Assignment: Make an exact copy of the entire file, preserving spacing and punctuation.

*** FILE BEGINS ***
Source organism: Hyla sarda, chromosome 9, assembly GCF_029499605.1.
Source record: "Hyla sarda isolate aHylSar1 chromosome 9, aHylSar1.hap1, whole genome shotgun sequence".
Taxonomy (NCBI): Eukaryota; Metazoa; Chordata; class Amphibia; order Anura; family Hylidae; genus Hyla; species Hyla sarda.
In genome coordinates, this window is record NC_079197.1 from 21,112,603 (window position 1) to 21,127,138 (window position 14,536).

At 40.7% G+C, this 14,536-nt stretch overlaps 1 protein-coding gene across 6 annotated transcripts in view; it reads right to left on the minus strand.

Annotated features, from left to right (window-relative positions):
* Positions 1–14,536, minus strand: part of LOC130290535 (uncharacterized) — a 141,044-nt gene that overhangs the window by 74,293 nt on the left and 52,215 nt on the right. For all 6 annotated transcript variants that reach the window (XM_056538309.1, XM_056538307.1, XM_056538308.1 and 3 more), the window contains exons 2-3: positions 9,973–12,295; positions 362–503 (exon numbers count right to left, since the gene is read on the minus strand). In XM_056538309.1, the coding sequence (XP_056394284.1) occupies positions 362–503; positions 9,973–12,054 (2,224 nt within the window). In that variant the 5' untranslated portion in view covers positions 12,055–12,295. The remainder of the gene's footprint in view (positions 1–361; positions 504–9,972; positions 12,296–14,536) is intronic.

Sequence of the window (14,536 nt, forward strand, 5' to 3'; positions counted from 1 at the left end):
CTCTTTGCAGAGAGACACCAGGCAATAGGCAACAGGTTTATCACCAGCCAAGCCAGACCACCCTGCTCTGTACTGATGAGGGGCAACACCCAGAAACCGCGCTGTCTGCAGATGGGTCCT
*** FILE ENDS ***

Source organism: Hyla sarda, chromosome 9, assembly GCF_029499605.1.
Source record: "Hyla sarda isolate aHylSar1 chromosome 9, aHylSar1.hap1, whole genome shotgun sequence".
Taxonomy (NCBI): Eukaryota; Metazoa; Chordata; class Amphibia; order Anura; family Hylidae; genus Hyla; species Hyla sarda.
In genome coordinates, this window is record NC_079197.1 from 21,112,603 (window position 1) to 21,127,138 (window position 14,536).

At 40.7% G+C, this 14,536-nt stretch overlaps 1 protein-coding gene across 6 annotated transcripts in view; it reads right to left on the minus strand.

Annotated features, from left to right (window-relative positions):
* Positions 1–14,536, minus strand: part of LOC130290535 (uncharacterized) — a 141,044-nt gene that overhangs the window by 74,293 nt on the left and 52,215 nt on the right. For all 6 annotated transcript variants that reach the window (XM_056538309.1, XM_056538307.1, XM_056538308.1 and 3 more), the window contains exons 2-3: positions 9,973–12,295; positions 362–503 (exon numbers count right to left, since the gene is read on the minus strand). In XM_056538309.1, the coding sequence (XP_056394284.1) occupies positions 362–503; positions 9,973–12,054 (2,224 nt within the window). In that variant the 5' untranslated portion in view covers positions 12,055–12,295. The remainder of the gene's footprint in view (positions 1–361; positions 504–9,972; positions 12,296–14,536) is intronic.

Sequence of the window (14,536 nt, forward strand, 5' to 3'; positions counted from 1 at the left end):
CTCTTTGCAGAGAGACACCAGGCAATAGGCAACAGGTTTATCACCAGCCAAGCCAGACCACCCTGCTCTGTACTGATGAGGGGCAACACCCAGAAACCGCGCTGTCTGCAGATGGGTCCT